So here I was today in the middle of a cow pasture in rural county Waterford.
The unusually calm Atlantic stretching towards infinity in the foreground. The swallows swooping overhead. A small community boot sale, pony rides, locals signing on a makeshift platform amidst bales of hay. The aroma of sausages in the air. Rural Ireland 2019. A place where long held tradition and modernity fuse naturally. A place of craic.
I’m walking around avoiding cowpats. I don’t yet see the diamond in the dust. The offerings; old pub signs, murphy beer mats, milk churns, (not quite right for the geraniums) and peeling statues of the virgin Mary, (now crusty relics, once the possessions of the catholic church). I feel a gentle squeezing on my arm.
A soft auld woman’s voice says ‘Will ye buy this plant girl, ye will never have the want of money if ye have it’.
It would have felt rude to just ignore her and wrestle my arm back. I paid the three euro. It was a monster of a bushy succulent. I was slightly disgusted by the damp dirty pot and the necessity to carry it back across the field, its sheer size making it hard to avoid the cow dung. The surety of having to wash my white sweatshirt, wipe down the car interior and throw away my shoes didn’t impress one bit.
Cutting through my grumpy self-absorption she began again– ‘Ye will now have money ALWAYS’ and then she hunched over and whispered to me, her voice serious:-
‘You know, really, money never made anyone happy at all’. Now I’m listening, she has ear.
‘Listen now while I tell ye’ – she continued – I was definitely listening.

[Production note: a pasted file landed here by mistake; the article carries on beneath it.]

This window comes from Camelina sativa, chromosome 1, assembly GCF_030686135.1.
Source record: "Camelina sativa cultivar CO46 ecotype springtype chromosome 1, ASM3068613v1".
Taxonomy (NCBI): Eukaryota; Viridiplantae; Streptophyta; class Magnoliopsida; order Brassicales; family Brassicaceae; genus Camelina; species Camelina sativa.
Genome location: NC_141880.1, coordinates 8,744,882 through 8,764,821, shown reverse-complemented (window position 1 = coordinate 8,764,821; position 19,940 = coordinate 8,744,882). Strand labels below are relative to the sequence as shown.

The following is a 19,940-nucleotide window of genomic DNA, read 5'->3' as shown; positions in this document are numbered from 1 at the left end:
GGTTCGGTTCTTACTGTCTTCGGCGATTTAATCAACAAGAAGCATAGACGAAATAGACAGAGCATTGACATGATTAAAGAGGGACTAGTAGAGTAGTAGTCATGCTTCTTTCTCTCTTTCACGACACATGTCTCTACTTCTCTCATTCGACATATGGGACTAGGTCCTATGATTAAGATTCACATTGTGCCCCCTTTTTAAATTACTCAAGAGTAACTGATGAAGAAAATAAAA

What I’d wish for you, would be good health and to appreciate life, the ups and the downs.
There was no stopping her now.
‘You see – people these days; they are always rushing, rushing; Going around in circles. They don’t enjoy nothing at all. They can’t stop – they can’t lay down when the body is tired. We’ve become machines. There’s no machine better than us humans’. This was not praise.
‘We have money she said but we don’t take care of our bodies and our bodies will fail.
All the money in the world doesn’t help that’.
Sometimes the truth does not come from a retreat, a mindfulness course, or from studying psychology or philosophy. Just occasionally, the real diamonds are found in the dust, for free.
I can’t say whether the take away message is
a) the complexity of her simple words,
b) the fact that chance encounters sometimes make a deep impression or
c) how apparently uneducated, simple souls often hold the profoundest meanings.
Yet, in an increasingly experience rich, spiritually and meaningfully poor orientated world, their gifts are largely unnoticed or unvalued. Now, where shall I put Auld Mary the Money plant)?